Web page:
With 24 fibred cameras around the track, pit-lane, heli-cams, RF cameras and on-car cameras, we have about 60 individual sources, which is [a substantial number]. Our philosophy was that we needed to take the infrastructure that we had and replace it with 1080p, and that which we could do UHD we would do as well. So a lot of work was going to have to be done by the vision mixer [that we selected]. After careful consideration we opted for the Snell Advanced Media Kahuna 9600. The Kahuna architecture allows for HD sources to be used in a UHD environment without each HD source consuming 4 physical inputs of the device. Combining the Kahuna with upstream switching meant that we achieved better input flexibility between 720p, 1080p and UHD sources. The Kahuna’s ‘Format Fusion’ functionality afforded even greater flexibility over its competitors. For example, with graphics we have two feeds – UHD and 1080p – and the option to switch between them if there is a problem.
Essentially there are two key mixes: one is the basic track mix, so all the activity from the cameras around the track. The track mix becomes a re-entrant feed into the main desk which has all of the ISO sources, the RF cameras, the heli-cams and pit-cams, specials and so on – all the sources that combine to create the whole programme. With the way that we do things, it is ‘easy’ to produce the track mix using [one of the two] Kahuna Maverik control surfaces to drive the router to return two UHD feeds back into Kahuna – Track Mix transmission and preview.
Our Principal Camera Engineer, Mickey Stratton, came up with another crucial suggestion. Rather than having four times the video flying around our trackside infrastructure, we moved our whole trackside GVG XCU base station system [for 2017 running with native UHD sensor LDX-86n heads] into one location inside our broadcast centre. This is now concentrated into one main 10-rack container, so that’s definitely [a step forward].
The end-result is what you might call a ‘UHD island’ that also manages the 1080p side. We have two SAM Sirius 850 multi-format, expandable routers; one for UHD and one for 1080p, with each acting as an emergency router for the other.
How did your team respond to the many challenges?
TURNER: Brilliantly, and I would like to play particular credit to our UHD project team leader, Elaine Sampson. Elaine is one of our TV systems team leaders and went to NAB in 2016 with myself and our CTO, John Morrison. Elaine subsequently undertook the detailed design and specification work for our new core router and control system and was key in ensuring our existing HD workflows were fully reflected into our new UHD programme chain.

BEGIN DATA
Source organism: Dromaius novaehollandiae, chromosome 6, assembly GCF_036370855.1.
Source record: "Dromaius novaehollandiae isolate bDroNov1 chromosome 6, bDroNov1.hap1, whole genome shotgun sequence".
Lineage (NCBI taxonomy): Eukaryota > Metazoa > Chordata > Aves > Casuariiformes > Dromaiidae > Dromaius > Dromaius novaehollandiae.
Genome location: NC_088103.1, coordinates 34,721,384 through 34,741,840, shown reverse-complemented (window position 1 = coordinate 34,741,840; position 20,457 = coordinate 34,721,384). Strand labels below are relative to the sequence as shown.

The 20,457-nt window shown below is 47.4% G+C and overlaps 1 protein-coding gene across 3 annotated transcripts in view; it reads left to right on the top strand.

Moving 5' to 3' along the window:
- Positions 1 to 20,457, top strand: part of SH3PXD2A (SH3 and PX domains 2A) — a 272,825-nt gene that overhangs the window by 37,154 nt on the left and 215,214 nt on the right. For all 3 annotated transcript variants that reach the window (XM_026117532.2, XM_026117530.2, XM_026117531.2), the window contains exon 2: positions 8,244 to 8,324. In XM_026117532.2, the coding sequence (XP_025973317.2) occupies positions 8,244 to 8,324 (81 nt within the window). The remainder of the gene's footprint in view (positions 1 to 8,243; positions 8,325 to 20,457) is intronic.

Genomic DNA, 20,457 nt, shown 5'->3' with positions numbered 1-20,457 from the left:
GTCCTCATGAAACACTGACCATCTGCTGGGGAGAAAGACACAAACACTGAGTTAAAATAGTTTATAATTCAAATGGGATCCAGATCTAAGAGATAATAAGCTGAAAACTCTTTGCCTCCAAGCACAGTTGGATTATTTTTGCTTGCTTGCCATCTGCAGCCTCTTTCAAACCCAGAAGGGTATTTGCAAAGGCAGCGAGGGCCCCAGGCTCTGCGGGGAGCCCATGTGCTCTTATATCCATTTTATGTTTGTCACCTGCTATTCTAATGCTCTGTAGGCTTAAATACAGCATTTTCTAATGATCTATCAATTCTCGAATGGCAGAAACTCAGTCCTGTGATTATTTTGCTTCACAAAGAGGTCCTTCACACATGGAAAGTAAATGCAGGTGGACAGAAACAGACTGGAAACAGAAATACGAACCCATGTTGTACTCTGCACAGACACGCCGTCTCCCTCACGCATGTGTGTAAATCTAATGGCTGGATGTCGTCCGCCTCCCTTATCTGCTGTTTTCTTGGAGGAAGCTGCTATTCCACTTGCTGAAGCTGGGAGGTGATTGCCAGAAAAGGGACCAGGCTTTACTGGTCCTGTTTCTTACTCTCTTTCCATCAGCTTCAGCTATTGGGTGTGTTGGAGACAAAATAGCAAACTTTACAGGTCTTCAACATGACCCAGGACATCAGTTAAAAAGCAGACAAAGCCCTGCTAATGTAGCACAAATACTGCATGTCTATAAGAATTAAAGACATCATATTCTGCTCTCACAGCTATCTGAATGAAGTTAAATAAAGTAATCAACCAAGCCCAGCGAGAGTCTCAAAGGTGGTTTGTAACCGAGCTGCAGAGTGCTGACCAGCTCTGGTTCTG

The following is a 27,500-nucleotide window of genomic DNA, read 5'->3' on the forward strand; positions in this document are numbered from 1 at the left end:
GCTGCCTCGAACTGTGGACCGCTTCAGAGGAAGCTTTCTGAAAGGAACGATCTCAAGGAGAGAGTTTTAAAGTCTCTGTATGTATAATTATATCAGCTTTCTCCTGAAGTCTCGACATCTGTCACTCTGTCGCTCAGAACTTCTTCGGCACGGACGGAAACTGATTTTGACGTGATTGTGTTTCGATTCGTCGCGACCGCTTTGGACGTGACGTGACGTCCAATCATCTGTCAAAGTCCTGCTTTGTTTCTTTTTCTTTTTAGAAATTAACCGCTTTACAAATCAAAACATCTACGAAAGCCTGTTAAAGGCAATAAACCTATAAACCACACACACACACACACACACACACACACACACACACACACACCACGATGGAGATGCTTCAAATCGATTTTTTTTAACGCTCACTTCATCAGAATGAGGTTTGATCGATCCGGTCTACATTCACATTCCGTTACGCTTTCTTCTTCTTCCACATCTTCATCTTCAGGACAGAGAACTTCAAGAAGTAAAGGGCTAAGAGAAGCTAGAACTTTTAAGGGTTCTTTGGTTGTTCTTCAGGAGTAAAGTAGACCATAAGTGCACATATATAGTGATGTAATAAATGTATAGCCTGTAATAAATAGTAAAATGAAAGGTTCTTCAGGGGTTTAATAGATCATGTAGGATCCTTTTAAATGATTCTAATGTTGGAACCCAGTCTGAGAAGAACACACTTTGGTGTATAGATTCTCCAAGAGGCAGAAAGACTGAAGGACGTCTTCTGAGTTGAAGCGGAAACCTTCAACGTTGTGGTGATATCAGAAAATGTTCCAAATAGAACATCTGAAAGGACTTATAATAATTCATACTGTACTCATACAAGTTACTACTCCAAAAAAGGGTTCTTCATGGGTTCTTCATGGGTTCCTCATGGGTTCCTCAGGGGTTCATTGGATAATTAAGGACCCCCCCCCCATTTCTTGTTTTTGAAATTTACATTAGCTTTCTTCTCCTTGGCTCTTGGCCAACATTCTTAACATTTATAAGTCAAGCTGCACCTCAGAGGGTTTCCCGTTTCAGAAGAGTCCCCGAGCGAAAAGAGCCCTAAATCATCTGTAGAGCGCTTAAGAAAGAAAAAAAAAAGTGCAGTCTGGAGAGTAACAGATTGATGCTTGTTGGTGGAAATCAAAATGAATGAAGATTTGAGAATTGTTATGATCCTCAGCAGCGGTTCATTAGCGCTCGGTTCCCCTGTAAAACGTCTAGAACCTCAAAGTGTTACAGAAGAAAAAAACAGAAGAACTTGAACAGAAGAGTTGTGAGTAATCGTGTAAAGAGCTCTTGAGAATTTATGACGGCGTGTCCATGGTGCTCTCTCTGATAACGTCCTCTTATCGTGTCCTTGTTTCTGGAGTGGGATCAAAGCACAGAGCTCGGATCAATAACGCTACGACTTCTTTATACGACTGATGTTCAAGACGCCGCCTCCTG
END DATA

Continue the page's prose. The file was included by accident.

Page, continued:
Is the final production solution effectively a flyaway?
Yes – it is a mobile system that is, in effect, a flyaway. We use trucks to move it about in Europe, and we have two broadcast centre structures that can operationally leapfrog over each other.as required. Within either structure we operate a single containerised broadcast production system, which is plug and play. The configuration and layout of the containers [within either structure] is always the same.
Robin, from your point of view what were the main challenges once the new infrastructure was in place and as the first race approached?
BROOMFIELD: One of the most important things for us to was to test all the networks into Sky. That is obviously a moving circus as the operation moves around with the FOM schedules. But we conducted successful tests at the latter events of the last season, and then spent some time with FOM when they were testing their flyaway kit, checking the connectivity and so on.
But of course the real test comes with the first event itself, so we added a few more days for testing and set-up before the Grand Prix in Australia to make sure we had everything right.
In Part 2 – to be published next week – Turner and Broomfield will reflect on the experience of the UHD production on the first five F1 events of the season, the ongoing process of refinement, and the next steps for UHD as a whole.